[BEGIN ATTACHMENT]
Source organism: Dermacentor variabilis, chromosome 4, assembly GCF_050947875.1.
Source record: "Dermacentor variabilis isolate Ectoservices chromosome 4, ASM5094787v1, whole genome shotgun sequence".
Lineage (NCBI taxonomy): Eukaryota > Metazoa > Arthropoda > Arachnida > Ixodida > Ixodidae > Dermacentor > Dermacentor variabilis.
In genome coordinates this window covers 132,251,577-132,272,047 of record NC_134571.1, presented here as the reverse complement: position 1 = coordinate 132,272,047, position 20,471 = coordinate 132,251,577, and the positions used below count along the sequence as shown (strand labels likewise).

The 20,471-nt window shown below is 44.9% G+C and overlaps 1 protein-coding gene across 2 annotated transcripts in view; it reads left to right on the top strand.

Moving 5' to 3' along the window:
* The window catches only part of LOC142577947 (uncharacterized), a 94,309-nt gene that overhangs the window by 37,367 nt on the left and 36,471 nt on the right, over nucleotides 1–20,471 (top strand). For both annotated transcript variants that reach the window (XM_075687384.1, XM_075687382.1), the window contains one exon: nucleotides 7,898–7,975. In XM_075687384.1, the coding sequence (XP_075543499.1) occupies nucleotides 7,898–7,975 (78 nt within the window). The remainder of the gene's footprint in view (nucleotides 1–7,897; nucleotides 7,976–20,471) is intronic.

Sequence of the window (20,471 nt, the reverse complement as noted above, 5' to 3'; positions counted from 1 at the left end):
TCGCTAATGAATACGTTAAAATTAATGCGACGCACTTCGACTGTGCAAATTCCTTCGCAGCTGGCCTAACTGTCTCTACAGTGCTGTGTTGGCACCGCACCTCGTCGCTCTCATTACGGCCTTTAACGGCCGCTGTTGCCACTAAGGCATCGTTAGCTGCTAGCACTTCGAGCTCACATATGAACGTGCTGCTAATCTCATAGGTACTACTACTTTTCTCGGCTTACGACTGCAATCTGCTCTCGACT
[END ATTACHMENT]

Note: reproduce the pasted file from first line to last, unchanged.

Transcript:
Source organism: Dermacentor variabilis, chromosome 4, assembly GCF_050947875.1.
Source record: "Dermacentor variabilis isolate Ectoservices chromosome 4, ASM5094787v1, whole genome shotgun sequence".
Lineage (NCBI taxonomy): Eukaryota > Metazoa > Arthropoda > Arachnida > Ixodida > Ixodidae > Dermacentor > Dermacentor variabilis.
In genome coordinates this window covers 132,251,577-132,272,047 of record NC_134571.1, presented here as the reverse complement: position 1 = coordinate 132,272,047, position 20,471 = coordinate 132,251,577, and the positions used below count along the sequence as shown (strand labels likewise).

The 20,471-nt window shown below is 44.9% G+C and overlaps 1 protein-coding gene across 2 annotated transcripts in view; it reads left to right on the top strand.

Moving 5' to 3' along the window:
* The window catches only part of LOC142577947 (uncharacterized), a 94,309-nt gene that overhangs the window by 37,367 nt on the left and 36,471 nt on the right, over nucleotides 1–20,471 (top strand). For both annotated transcript variants that reach the window (XM_075687384.1, XM_075687382.1), the window contains one exon: nucleotides 7,898–7,975. In XM_075687384.1, the coding sequence (XP_075543499.1) occupies nucleotides 7,898–7,975 (78 nt within the window). The remainder of the gene's footprint in view (nucleotides 1–7,897; nucleotides 7,976–20,471) is intronic.

Sequence of the window (20,471 nt, the reverse complement as noted above, 5' to 3'; positions counted from 1 at the left end):
TCGCTAATGAATACGTTAAAATTAATGCGACGCACTTCGACTGTGCAAATTCCTTCGCAGCTGGCCTAACTGTCTCTACAGTGCTGTGTTGGCACCGCACCTCGTCGCTCTCATTACGGCCTTTAACGGCCGCTGTTGCCACTAAGGCATCGTTAGCTGCTAGCACTTCGAGCTCACATATGAACGTGCTGCTAATCTCATAGGTACTACTACTTTTCTCGGCTTACGACTGCAATCTGCTCTCGACT